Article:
(Released 27 May 2002)
The transition zone between maze-like troughs of Noctis Labyrinthus and the main Valles Marineris canyon system are shown in this THEMIS visible camera image. This huge system of troughs near the equator of Mars was most likely created by tectonic forces which pulled apart the crust. In the top third of the image, on the western side of the northernmost trough, a buildup of relatively bright material on the plateau has led to an overflow into the trough. Most of the bottom of this trough is covered by sediment deposited from the plateau above. On the right-hand side of this same trough, on the southern wall, there is a thin streak of darker material that also seems to originate from the plateau above. This is most likely a gully formation. This feature could also be a dust avalanche, but because no other similar features are seen, this is unlikely. Other dark material deposited by some unknown process can also be seen all around the easternmost ridge in the trough. Near the bottom of the canyon, layers from the center ridges and the canyon wall can be matched, indicating that the ridges are made of the same material as the wall.
Near the bottom of the image, there is yet another depression. This trough is filled with sediment deposited from erosion of the trough wall and possibly from the plateau above. All around the walls of this trough a layer of rocky material can be also be seen. It appears that the areas directly below the rocky ledges are "shielded" from landslide material from above. Finally, in the northwestern wall of this trough, there is an irregular pattern of very bright material not seen anywhere else in the image. Identifying similar formations in other THEMIS visible camera images could provide some context for its occurrence and help us understand how it was formed.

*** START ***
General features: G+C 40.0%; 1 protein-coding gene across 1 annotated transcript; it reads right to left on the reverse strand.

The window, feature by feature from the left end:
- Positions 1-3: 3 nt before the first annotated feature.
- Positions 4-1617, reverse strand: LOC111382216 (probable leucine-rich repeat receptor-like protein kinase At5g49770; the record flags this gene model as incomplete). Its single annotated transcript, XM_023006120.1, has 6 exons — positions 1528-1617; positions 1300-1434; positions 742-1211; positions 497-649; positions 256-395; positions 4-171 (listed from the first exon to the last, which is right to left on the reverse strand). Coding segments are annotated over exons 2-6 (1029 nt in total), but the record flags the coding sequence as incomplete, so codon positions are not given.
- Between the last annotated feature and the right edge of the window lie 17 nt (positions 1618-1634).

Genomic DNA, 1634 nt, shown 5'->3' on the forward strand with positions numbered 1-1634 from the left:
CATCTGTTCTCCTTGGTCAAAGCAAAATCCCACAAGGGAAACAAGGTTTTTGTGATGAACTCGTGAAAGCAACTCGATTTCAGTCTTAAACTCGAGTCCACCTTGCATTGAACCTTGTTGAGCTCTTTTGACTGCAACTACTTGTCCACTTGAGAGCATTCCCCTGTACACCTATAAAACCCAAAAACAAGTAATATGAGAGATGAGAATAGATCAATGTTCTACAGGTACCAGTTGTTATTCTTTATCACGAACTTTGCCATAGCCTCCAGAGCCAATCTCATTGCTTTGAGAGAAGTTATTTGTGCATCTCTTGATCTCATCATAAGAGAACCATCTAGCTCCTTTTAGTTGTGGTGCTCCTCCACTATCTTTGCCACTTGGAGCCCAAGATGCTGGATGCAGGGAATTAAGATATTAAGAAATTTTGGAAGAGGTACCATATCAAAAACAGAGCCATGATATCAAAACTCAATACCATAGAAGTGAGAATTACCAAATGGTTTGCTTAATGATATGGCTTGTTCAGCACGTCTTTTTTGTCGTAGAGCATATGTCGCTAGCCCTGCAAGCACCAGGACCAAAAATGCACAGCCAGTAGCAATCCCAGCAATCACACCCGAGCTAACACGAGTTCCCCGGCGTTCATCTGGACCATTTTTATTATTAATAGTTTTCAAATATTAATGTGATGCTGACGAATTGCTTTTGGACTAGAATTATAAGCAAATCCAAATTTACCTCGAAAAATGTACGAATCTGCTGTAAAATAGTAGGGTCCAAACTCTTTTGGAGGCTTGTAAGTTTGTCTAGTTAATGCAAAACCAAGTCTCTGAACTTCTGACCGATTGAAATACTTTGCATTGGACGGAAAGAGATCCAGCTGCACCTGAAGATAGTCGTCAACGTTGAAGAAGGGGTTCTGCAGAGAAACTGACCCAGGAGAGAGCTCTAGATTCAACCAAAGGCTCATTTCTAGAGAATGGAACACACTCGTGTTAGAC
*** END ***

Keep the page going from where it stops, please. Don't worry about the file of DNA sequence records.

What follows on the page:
Tectonic forces wrenched apart the crust on Mars long ago, forming deep troughs at the Martian equator like the ones seen here. They occur in a transition zone between the maze-like region of Noctis Labyrinthus and the deep canyon system of Valles Marineris, the largest and "grandest" canyon in the solar system. These cracks in the crust can give geologists a good idea of what has happened over the course of the planet's history.
Find out a little yourself by taking a closer look at the western side of the trough in the top third of the image. Can you see how the bright sediment from the plateau above has been whisked over the side, overflowing and building up on the floor below? Follow the south wall of this same trough, and you'll come across a dark streak running down (toward the right side of the image). One possibility is that it could be a dust avalanche, but if that were so, you'd think it would have occurred much more often, in more places than just that one spot. Since it didn't, scientists believe it probably isn't a dust avalanche, but could be a gully instead.
There's also some more dark material deposited all around the easternmost ridge in the trough as well. No one is quite sure how it formed there or exactly what it's made of. At the least, what geologists can tell is that the ridges in the trough are made of the same material as the canyon walls, since the layers in each of them match. Finding similarities like these can help piece together the story of Martian geology here.
When scientists study THEMIS images, however, they are also on the lookout for anything that looks unusual. Try studying the dark depression that carves out the bottom of this image. It too is filled soft-looking sediments, probably deposited from erosion of the trough wall and possibly from the plateau above. Rocky outcrops all around the walls of this trough shield the areas directly below them from landslides from above.
But all that seems pretty regular. Do you see anything that stands out? How about the odd pattern of brighter material that seems almost pasted on the northwestern wall of the trough like dried up glue? This material isn't found elsewhere in this image. Sights like this pose a geological mystery, and one of the only ways to solve it is to seek more clues. Do similar formations occur elsewhere on Mars? Stay tuned with THEMIS researchers, because they'll be looking, trying to understand how and how often such features form.